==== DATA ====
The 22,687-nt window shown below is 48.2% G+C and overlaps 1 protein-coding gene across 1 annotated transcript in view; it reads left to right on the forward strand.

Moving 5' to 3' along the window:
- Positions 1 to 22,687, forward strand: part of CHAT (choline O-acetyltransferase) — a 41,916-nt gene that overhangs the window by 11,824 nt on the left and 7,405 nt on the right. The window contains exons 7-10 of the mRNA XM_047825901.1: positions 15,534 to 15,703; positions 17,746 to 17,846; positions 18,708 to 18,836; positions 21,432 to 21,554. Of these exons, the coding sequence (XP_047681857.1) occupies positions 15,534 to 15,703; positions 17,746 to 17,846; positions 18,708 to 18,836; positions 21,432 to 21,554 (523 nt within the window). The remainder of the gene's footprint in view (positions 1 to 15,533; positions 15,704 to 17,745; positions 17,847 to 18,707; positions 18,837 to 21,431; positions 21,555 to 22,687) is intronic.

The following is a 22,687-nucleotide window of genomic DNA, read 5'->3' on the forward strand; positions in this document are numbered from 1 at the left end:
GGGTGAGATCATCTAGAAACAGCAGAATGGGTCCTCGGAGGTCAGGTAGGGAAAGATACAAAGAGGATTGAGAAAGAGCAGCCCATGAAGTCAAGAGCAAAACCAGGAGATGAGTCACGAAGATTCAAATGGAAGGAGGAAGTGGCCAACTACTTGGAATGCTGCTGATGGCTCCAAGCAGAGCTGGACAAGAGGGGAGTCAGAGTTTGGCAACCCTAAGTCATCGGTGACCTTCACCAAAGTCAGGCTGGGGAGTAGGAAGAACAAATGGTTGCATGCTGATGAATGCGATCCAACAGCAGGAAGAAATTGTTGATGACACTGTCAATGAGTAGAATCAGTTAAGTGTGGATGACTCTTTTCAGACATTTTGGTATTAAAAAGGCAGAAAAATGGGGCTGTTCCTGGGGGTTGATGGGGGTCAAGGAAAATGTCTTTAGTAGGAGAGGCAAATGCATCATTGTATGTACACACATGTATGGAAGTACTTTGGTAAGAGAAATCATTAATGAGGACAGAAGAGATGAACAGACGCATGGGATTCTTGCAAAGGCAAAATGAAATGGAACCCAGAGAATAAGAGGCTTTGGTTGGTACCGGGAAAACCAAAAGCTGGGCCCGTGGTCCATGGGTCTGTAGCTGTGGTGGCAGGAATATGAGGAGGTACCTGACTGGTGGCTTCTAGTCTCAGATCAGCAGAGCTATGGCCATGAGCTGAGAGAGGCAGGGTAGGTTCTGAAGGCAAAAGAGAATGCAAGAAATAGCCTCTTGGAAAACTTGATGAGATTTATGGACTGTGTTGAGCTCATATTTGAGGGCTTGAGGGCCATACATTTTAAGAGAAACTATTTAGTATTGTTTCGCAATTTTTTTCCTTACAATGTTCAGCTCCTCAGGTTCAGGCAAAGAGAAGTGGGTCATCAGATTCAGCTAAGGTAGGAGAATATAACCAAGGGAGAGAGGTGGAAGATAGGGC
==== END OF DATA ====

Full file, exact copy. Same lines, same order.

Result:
The 22,687-nt window shown below is 48.2% G+C and overlaps 1 protein-coding gene across 1 annotated transcript in view; it reads left to right on the forward strand.

Moving 5' to 3' along the window:
- Positions 1 to 22,687, forward strand: part of CHAT (choline O-acetyltransferase) — a 41,916-nt gene that overhangs the window by 11,824 nt on the left and 7,405 nt on the right. The window contains exons 7-10 of the mRNA XM_047825901.1: positions 15,534 to 15,703; positions 17,746 to 17,846; positions 18,708 to 18,836; positions 21,432 to 21,554. Of these exons, the coding sequence (XP_047681857.1) occupies positions 15,534 to 15,703; positions 17,746 to 17,846; positions 18,708 to 18,836; positions 21,432 to 21,554 (523 nt within the window). The remainder of the gene's footprint in view (positions 1 to 15,533; positions 15,704 to 17,745; positions 17,847 to 18,707; positions 18,837 to 21,431; positions 21,555 to 22,687) is intronic.

The following is a 22,687-nucleotide window of genomic DNA, read 5'->3' on the forward strand; positions in this document are numbered from 1 at the left end:
GGGTGAGATCATCTAGAAACAGCAGAATGGGTCCTCGGAGGTCAGGTAGGGAAAGATACAAAGAGGATTGAGAAAGAGCAGCCCATGAAGTCAAGAGCAAAACCAGGAGATGAGTCACGAAGATTCAAATGGAAGGAGGAAGTGGCCAACTACTTGGAATGCTGCTGATGGCTCCAAGCAGAGCTGGACAAGAGGGGAGTCAGAGTTTGGCAACCCTAAGTCATCGGTGACCTTCACCAAAGTCAGGCTGGGGAGTAGGAAGAACAAATGGTTGCATGCTGATGAATGCGATCCAACAGCAGGAAGAAATTGTTGATGACACTGTCAATGAGTAGAATCAGTTAAGTGTGGATGACTCTTTTCAGACATTTTGGTATTAAAAAGGCAGAAAAATGGGGCTGTTCCTGGGGGTTGATGGGGGTCAAGGAAAATGTCTTTAGTAGGAGAGGCAAATGCATCATTGTATGTACACACATGTATGGAAGTACTTTGGTAAGAGAAATCATTAATGAGGACAGAAGAGATGAACAGACGCATGGGATTCTTGCAAAGGCAAAATGAAATGGAACCCAGAGAATAAGAGGCTTTGGTTGGTACCGGGAAAACCAAAAGCTGGGCCCGTGGTCCATGGGTCTGTAGCTGTGGTGGCAGGAATATGAGGAGGTACCTGACTGGTGGCTTCTAGTCTCAGATCAGCAGAGCTATGGCCATGAGCTGAGAGAGGCAGGGTAGGTTCTGAAGGCAAAAGAGAATGCAAGAAATAGCCTCTTGGAAAACTTGATGAGATTTATGGACTGTGTTGAGCTCATATTTGAGGGCTTGAGGGCCATACATTTTAAGAGAAACTATTTAGTATTGTTTCGCAATTTTTTTCCTTACAATGTTCAGCTCCTCAGGTTCAGGCAAAGAGAAGTGGGTCATCAGATTCAGCTAAGGTAGGAGAATATAACCAAGGGAGAGAGGTGGAAGATAGGGC